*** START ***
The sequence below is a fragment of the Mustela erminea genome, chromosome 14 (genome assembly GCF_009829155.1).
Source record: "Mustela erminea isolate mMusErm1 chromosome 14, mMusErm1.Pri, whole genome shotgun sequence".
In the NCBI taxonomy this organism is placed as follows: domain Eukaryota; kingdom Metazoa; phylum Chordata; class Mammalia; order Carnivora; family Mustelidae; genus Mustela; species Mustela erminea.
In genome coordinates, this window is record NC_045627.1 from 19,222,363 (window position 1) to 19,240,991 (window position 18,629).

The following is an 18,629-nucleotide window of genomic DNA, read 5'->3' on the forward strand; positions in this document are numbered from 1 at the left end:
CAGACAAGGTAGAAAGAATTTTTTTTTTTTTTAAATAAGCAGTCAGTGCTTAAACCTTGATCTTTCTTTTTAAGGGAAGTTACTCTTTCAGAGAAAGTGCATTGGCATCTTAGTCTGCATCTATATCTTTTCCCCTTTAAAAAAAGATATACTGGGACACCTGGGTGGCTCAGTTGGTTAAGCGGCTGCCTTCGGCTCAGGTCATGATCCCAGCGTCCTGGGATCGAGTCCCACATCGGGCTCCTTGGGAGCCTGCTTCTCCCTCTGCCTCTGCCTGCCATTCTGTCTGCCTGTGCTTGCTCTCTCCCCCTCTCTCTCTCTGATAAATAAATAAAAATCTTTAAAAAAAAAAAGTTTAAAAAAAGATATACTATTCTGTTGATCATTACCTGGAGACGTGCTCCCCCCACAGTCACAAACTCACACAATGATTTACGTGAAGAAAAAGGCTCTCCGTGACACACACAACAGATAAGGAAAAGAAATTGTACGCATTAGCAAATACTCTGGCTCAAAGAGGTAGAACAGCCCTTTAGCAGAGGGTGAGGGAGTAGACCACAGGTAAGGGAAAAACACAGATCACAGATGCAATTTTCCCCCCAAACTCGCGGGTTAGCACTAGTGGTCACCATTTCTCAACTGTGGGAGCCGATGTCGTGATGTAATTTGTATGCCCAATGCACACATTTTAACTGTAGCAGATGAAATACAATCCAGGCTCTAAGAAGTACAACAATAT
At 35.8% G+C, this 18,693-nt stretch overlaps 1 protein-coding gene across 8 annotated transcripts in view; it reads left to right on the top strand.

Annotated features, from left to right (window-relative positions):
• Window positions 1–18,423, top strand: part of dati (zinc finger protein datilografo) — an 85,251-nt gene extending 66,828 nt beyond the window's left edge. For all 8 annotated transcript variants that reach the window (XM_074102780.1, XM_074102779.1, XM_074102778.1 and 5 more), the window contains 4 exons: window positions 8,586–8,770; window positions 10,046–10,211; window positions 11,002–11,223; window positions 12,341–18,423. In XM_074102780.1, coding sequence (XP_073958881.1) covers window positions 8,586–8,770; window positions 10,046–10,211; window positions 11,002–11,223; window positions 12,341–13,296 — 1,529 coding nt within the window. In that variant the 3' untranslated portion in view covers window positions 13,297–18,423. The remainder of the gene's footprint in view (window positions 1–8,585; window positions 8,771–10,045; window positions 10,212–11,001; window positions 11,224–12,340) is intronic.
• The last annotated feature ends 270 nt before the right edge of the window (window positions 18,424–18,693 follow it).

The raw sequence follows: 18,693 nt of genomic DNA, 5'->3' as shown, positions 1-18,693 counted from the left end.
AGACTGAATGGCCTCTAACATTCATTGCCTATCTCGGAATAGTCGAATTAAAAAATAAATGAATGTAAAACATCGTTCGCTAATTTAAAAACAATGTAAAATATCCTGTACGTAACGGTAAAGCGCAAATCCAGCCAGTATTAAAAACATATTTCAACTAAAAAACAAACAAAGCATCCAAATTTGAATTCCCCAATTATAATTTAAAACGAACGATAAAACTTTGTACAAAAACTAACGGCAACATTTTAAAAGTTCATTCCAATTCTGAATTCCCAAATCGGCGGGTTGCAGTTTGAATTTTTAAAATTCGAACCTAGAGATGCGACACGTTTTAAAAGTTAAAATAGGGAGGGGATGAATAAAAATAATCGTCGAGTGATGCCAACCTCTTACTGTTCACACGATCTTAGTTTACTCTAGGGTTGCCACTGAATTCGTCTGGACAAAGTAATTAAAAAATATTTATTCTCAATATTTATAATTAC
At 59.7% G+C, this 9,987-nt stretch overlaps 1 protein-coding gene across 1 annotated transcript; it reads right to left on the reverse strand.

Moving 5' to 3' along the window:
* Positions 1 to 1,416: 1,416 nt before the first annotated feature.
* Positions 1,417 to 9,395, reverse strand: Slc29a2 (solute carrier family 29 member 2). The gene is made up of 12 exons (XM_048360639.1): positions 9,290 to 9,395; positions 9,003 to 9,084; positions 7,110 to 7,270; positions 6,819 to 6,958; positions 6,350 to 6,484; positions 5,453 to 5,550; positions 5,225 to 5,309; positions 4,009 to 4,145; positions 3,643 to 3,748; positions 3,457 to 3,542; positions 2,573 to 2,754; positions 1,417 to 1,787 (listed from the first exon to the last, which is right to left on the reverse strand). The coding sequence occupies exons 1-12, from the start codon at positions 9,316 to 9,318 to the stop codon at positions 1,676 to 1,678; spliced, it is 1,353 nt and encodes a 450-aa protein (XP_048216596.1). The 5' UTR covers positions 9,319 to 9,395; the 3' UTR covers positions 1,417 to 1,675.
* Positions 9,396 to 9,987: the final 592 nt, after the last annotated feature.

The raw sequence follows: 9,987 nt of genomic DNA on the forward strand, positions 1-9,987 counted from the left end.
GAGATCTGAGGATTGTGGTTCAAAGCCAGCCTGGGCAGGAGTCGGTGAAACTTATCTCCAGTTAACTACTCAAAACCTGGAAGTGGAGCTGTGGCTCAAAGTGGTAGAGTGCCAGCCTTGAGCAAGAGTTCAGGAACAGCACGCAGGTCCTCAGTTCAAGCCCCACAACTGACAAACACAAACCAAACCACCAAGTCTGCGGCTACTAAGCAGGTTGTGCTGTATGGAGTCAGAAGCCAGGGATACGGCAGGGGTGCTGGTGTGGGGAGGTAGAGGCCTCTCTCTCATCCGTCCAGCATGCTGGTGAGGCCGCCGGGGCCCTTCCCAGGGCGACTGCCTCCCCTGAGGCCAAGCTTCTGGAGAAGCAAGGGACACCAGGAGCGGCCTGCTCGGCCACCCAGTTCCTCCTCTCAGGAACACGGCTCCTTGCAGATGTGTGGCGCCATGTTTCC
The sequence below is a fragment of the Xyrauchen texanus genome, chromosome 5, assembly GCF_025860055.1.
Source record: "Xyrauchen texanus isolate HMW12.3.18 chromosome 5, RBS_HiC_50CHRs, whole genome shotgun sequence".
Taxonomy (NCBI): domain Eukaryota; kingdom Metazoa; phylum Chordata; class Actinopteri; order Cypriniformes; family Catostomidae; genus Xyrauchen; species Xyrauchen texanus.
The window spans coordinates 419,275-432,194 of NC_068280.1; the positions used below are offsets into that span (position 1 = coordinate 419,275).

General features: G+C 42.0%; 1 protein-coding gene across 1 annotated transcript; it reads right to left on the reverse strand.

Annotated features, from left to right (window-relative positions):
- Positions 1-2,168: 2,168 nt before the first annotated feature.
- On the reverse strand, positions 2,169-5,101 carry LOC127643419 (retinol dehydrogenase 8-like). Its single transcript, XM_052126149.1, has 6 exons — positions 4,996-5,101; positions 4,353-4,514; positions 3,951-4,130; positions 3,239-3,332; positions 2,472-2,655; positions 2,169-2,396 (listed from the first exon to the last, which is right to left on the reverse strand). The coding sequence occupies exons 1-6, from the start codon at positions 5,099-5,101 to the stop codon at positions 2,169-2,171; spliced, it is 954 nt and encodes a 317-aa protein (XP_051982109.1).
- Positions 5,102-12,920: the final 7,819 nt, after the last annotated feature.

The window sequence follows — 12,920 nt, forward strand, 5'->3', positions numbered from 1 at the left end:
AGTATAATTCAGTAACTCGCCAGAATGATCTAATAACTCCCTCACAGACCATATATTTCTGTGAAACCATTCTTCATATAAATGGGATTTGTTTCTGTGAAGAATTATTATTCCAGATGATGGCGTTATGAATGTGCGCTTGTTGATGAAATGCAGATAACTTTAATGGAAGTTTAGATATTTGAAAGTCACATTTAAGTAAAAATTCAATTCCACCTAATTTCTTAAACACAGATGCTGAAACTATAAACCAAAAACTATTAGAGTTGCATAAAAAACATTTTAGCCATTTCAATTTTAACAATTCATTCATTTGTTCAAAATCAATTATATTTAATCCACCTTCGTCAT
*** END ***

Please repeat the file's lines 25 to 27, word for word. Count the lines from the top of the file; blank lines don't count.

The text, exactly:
Annotated features, from left to right (window-relative positions):
- Positions 1-2,168: 2,168 nt before the first annotated feature.
- On the reverse strand, positions 2,169-5,101 carry LOC127643419 (retinol dehydrogenase 8-like). Its single transcript, XM_052126149.1, has 6 exons — positions 4,996-5,101; positions 4,353-4,514; positions 3,951-4,130; positions 3,239-3,332; positions 2,472-2,655; positions 2,169-2,396 (listed from the first exon to the last, which is right to left on the reverse strand). The coding sequence occupies exons 1-6, from the start codon at positions 5,099-5,101 to the stop codon at positions 2,169-2,171; spliced, it is 954 nt and encodes a 317-aa protein (XP_051982109.1).